A sentencing hearing for the RCMP begins Thursday at the Moncton courthouse, after the force was found guilty of not providing proper guns to its officers in time for June 4, 2014.
A judge ruled in September that carbine rifles could have made a difference the night three officers died and two others were wounded at the hands of a lone, heavily armed gunman, and that the organization “limped along” on the issue.
The force was found not guilty on two other charges to do with whether it prepared supervisors to deal with active shooting situations, and trained frontline members to respond to these kinds of calls.
The case is being considered historic — it was the first time the national police force was sent to trial under the Canada Labour Code for failing to ensure the health and safety of its members.
Carbine rifles, and why the Moncton officers didn’t have them the night of the shooting, have been at the centre of the trial. (CBC)
The maximum penalty on the guilty charge is $1 million or two years in prison. No individual RCMP manager was named in the charges, however.
In his Sept. 29 decision, Judge Leslie Jackson ruled the force had left its members “ill-prepared” to deal with an attacker like Justin Bourque when it planned for the introduction of carbines.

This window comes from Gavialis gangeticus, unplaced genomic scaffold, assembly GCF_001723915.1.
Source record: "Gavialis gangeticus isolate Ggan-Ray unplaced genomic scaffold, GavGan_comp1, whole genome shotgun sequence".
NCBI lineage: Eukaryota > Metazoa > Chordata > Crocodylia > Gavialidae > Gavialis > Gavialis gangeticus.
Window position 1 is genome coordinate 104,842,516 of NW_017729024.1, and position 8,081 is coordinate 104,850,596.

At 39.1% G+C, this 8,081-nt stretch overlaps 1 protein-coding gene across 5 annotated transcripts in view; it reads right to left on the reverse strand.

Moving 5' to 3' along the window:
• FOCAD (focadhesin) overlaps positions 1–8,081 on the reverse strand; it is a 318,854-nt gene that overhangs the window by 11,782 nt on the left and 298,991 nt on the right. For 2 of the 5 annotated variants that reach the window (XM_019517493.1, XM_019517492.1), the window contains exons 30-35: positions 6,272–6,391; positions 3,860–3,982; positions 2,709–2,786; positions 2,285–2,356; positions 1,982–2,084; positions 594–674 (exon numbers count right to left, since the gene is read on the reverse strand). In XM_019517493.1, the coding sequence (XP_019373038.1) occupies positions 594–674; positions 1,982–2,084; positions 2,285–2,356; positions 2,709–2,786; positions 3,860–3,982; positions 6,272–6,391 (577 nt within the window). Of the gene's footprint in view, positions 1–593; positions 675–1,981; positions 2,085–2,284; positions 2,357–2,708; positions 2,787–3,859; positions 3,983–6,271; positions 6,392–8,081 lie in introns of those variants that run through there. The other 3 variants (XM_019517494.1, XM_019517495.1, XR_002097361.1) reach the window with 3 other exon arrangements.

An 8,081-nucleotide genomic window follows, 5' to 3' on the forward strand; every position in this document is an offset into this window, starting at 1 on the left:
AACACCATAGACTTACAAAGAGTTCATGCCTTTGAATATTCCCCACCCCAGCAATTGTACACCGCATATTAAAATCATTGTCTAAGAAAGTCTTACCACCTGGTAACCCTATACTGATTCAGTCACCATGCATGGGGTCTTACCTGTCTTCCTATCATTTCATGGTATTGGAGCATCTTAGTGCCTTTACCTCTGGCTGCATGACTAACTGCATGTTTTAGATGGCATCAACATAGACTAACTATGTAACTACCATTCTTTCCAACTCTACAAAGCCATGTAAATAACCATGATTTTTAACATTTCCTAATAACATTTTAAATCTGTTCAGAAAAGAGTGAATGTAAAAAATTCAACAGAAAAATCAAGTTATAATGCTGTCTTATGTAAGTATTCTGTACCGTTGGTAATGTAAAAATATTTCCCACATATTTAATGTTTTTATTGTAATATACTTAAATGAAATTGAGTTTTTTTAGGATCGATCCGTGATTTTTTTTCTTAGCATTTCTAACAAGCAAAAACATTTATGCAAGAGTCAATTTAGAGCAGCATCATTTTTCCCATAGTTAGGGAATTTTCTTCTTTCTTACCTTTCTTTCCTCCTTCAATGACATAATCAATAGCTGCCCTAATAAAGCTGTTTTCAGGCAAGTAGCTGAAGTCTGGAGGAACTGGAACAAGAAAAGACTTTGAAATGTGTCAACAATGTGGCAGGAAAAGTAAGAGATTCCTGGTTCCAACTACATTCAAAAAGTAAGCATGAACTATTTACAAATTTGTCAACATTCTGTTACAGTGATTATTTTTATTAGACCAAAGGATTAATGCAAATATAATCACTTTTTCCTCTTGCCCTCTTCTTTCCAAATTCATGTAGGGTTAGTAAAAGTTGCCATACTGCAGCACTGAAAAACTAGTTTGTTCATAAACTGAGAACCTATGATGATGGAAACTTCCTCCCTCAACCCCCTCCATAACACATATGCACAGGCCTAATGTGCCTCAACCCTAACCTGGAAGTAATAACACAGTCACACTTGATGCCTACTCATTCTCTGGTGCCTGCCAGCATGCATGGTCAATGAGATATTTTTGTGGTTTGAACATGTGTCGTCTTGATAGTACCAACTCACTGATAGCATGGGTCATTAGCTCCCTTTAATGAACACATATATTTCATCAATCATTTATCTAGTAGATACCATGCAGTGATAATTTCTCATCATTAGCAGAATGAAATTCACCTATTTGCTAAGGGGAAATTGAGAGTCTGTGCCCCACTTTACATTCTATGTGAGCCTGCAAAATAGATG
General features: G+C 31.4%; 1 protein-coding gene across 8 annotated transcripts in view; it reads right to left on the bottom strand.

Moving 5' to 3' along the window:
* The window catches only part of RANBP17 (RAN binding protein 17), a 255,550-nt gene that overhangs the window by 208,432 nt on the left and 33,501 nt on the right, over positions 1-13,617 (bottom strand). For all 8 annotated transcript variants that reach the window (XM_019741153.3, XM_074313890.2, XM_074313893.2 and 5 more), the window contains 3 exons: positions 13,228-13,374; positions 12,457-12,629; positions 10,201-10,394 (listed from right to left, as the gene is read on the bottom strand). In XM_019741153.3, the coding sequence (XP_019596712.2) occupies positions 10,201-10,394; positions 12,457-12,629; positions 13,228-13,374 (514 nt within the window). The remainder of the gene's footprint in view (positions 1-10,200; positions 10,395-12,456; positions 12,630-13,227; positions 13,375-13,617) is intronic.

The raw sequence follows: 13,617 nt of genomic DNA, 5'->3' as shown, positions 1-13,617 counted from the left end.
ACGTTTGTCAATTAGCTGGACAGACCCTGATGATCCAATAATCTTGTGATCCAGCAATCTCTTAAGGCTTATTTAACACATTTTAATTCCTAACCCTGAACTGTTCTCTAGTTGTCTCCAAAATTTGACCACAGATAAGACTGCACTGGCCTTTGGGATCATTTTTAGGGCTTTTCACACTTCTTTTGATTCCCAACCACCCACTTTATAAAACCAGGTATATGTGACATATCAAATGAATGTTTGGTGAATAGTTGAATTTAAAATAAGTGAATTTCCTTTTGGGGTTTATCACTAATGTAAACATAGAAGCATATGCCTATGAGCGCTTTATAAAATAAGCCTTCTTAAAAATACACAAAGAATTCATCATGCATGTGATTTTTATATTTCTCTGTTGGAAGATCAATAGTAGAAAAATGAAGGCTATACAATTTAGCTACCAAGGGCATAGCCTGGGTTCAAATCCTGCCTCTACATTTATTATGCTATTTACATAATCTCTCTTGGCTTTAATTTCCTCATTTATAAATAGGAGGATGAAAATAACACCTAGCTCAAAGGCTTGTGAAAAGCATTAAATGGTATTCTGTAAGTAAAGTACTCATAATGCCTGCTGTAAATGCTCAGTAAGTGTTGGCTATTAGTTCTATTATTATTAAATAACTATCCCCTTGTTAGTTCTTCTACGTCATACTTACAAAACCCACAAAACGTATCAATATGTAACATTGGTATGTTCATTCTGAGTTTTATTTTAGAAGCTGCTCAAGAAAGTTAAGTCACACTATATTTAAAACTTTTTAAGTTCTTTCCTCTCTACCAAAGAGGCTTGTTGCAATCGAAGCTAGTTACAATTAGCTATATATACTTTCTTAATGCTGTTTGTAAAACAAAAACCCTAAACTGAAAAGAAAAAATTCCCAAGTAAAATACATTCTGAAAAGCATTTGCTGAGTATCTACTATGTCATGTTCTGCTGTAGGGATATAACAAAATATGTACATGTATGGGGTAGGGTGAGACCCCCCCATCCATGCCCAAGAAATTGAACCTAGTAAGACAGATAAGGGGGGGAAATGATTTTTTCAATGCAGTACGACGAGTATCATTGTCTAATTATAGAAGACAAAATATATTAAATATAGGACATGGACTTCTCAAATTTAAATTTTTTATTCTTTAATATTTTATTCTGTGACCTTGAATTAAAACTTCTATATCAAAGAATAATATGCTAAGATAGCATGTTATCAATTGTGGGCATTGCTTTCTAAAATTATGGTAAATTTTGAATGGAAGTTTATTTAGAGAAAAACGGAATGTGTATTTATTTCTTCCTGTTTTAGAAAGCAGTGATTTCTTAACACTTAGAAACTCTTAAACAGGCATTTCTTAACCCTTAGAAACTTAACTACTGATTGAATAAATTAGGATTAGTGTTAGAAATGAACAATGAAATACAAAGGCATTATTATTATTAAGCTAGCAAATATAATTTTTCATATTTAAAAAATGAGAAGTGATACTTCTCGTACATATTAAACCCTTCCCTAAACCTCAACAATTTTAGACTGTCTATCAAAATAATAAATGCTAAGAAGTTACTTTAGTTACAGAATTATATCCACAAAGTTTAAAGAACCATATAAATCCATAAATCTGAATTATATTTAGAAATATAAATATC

“It’s clear that their approach to the roll-out was focused on the odds of an event such as the Moncton murders ever happening, rather than on their duty to ensure the health and safety of its members,” he had written.
From left, Const. Douglas James Larche, 40, from Saint John, N.B., Const. Dave Joseph Ross, 32, from Victoriaville, Que., and Const. Fabrice Georges Gevaudan, 45, from Boulogne-Billancourt, France, were killed in Moncton, N.B. on June 4, 2014. (RCMP)
Jackson also said senior managers “paid lip service” to the ideal of safety when they came to testify, but he felt they were repeating “talking points” and their “inactions” spoke louder.
If the force had really been concerned about health and safety on the front lines, it would have “prioritized” the roll-out of patrol carbines and not left it to the vagaries of funding.
The trial spanned from April to July, and heard from 30 witnesses, with the bulk of testimony focusing on the issue of carbines, and why the Moncton officers didn’t have them the night of the shooting, and instead were defending themselves using duty pistols.
Officers who responded to the initial call were defending themselves with duty pistols. (Marc Grandmaison/Canadian Press)
The defence said money and red tape were important limitations the force was facing in acquiring carbines sooner.
Lawyers haven’t said whether they plan to appeal Jackson’s decision.
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